The Small Things
One day, as my mother struggles to get out of her seat belt for the hundredth time, her MS relapse making the small things in daily life difficult again, my 5-year-old brain suddenly wonders – “How will I recognize you when you’re older Momma? Your hair is starting to change colors.”She grins in the mirror momentarily looking back at me, her glasses nearly as large as her face and her bifocals glaring in the reflection.“You’ll just know sweetie.”, she assures me.
Twenty-three years later, I am driving down the old country lane that is barely wide enough for one vehicle – let alone two. How large it seemed as a child. Open, free, those paths to other places where interesting things happened. Now, they’re simply small scars on the countryside – wandering to and fro. But still, onward to my mother’s house I go.The paneling on the sagging two-story house is greening with age and mildew. My brother hasn’t power-washed it this year yet. The yard looks more dead and yellow than normal, and somehow I feel this is an omen to what I might find inside.“When was the caretaker by last?”, I wonder to myself, speaking only to the trees that used to house my castles and dreams.
The porch creaks heavily as I meander up the ramp and through the rusted gate. I hear her Shih Tzu barking…my heart drops to my stomach as I hear a screeching yowl. I turn the knob on the door, almost hesitantly but with fear driving me, not knowing what to expect on the other side.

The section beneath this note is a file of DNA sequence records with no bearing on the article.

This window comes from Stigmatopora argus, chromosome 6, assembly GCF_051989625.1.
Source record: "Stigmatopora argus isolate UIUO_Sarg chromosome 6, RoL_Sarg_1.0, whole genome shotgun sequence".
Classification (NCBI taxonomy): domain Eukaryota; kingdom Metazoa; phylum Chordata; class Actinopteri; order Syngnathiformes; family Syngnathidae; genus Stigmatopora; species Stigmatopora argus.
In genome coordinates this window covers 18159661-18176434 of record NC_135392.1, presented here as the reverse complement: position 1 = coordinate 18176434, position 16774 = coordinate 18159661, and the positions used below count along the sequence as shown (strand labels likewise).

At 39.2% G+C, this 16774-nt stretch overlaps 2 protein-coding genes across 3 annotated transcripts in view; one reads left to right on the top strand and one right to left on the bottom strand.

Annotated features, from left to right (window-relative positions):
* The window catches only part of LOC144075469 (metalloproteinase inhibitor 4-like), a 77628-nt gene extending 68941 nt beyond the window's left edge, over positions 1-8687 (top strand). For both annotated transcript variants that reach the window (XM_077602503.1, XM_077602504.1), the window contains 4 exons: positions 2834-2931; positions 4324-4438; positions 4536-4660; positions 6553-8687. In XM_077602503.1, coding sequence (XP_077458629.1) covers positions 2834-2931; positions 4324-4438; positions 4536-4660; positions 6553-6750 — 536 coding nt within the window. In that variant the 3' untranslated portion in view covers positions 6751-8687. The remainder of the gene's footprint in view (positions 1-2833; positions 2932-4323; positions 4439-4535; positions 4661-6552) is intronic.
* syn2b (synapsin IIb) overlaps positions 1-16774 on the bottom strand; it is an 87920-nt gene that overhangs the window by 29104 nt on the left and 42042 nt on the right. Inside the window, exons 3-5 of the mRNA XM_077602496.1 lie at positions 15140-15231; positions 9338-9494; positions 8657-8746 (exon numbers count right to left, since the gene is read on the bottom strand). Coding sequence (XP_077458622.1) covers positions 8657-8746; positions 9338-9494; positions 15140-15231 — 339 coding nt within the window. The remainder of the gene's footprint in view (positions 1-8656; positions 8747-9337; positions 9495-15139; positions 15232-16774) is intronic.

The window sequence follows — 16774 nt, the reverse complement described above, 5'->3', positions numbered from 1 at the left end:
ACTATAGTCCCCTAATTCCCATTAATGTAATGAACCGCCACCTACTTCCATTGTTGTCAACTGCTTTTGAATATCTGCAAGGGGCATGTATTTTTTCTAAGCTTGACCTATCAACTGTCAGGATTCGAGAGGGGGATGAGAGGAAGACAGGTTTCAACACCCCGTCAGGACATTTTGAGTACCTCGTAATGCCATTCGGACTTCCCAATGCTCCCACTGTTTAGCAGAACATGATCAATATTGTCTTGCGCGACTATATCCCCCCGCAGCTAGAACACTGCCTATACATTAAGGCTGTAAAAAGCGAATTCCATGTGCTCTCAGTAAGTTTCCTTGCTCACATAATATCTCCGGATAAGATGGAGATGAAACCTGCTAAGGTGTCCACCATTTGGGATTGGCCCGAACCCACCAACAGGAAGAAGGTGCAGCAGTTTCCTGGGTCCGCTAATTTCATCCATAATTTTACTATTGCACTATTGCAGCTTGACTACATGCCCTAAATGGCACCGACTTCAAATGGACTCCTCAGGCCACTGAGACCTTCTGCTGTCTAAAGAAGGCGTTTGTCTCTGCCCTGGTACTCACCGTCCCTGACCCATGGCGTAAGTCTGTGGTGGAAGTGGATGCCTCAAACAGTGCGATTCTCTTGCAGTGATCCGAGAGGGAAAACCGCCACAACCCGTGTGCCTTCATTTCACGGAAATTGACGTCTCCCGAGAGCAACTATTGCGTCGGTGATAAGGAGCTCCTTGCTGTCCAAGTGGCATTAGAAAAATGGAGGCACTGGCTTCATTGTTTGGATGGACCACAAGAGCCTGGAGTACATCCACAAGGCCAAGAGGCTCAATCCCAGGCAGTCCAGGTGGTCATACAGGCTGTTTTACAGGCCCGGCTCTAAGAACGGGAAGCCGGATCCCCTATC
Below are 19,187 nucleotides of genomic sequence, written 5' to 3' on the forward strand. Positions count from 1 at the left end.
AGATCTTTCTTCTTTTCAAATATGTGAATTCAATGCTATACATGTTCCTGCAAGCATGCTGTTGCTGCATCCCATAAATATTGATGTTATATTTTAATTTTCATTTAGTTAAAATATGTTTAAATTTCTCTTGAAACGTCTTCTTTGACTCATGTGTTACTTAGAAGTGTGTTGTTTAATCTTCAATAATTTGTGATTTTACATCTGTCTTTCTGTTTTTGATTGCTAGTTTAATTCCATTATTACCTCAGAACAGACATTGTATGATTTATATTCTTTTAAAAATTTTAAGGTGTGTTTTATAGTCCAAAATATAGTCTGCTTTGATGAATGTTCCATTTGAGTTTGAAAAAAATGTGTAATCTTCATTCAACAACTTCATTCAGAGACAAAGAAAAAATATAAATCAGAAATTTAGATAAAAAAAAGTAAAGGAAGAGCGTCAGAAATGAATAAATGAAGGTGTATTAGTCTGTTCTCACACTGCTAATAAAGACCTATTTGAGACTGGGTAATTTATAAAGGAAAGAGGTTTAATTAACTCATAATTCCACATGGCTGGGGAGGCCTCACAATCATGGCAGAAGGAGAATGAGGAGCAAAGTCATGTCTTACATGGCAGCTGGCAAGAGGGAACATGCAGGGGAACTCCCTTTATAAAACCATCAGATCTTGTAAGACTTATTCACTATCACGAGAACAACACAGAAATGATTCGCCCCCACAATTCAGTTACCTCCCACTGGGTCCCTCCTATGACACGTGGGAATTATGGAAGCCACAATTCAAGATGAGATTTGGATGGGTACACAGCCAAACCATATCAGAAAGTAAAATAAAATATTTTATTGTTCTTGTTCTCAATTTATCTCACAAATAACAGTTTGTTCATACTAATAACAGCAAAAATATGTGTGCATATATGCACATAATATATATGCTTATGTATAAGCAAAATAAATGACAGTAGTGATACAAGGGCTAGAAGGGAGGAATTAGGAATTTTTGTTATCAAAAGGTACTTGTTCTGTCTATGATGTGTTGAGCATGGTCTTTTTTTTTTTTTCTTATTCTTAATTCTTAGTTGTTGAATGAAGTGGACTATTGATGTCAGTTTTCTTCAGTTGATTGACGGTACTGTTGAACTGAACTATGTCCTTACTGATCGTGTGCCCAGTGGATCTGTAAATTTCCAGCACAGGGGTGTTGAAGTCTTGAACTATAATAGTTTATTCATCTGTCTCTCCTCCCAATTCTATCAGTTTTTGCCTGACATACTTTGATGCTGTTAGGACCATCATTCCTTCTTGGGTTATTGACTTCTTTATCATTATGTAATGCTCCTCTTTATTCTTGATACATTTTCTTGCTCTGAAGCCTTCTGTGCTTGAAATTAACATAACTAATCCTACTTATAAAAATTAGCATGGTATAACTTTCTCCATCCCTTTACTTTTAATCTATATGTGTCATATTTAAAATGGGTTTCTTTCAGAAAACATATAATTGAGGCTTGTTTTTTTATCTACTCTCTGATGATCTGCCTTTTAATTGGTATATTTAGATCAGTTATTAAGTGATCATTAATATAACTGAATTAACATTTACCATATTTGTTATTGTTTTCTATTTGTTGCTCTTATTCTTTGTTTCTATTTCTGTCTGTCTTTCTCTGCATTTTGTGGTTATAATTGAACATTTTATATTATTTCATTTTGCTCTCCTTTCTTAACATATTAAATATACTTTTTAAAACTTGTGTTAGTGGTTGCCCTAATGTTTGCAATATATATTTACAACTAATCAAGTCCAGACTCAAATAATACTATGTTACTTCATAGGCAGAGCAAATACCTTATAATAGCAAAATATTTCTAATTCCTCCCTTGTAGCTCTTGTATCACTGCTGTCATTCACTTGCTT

As I navigate through the widened path between antiques, knick-knacks, and all of my mother’s memories made of life, I find her in her worn-out chair. The dust is thick and dancing in the streams of sunlight.
“Hello! How are you today?” She cheerfully hollers, as though nothing had happened at all. “I’m good today Mom, how are you feeling? I thought I heard something when I came in, are you okay?” I ask in a low and slow voice. Her hearing aids don’t seem to work as well as they did before – her befuddlement obvious as she leans forward further to indicate me to repeat. She pretends she hears me the second time, and asks her daughter, “Oh, and how is your mother doing?”
The ravages of time are progressing faster now.
My heart sinks as I respond uncertainly, “I don’t know, how are you doing?”
The confusion seems to clear for a brief moment, and she smiles at me again.
Her glasses still cover most of her face, and her bifocals still glint in the light. I wonder if she sees the same flash of time and the brightness of that memory as I do – even if only for a second. If only I knew she could remember those small things.
Aza Enigma is a writer and advocate for everyone that has gotten the short end of the stick in this life. They’re on Twitter, Reddit, and Instagram sharing writing and creative endeavors.
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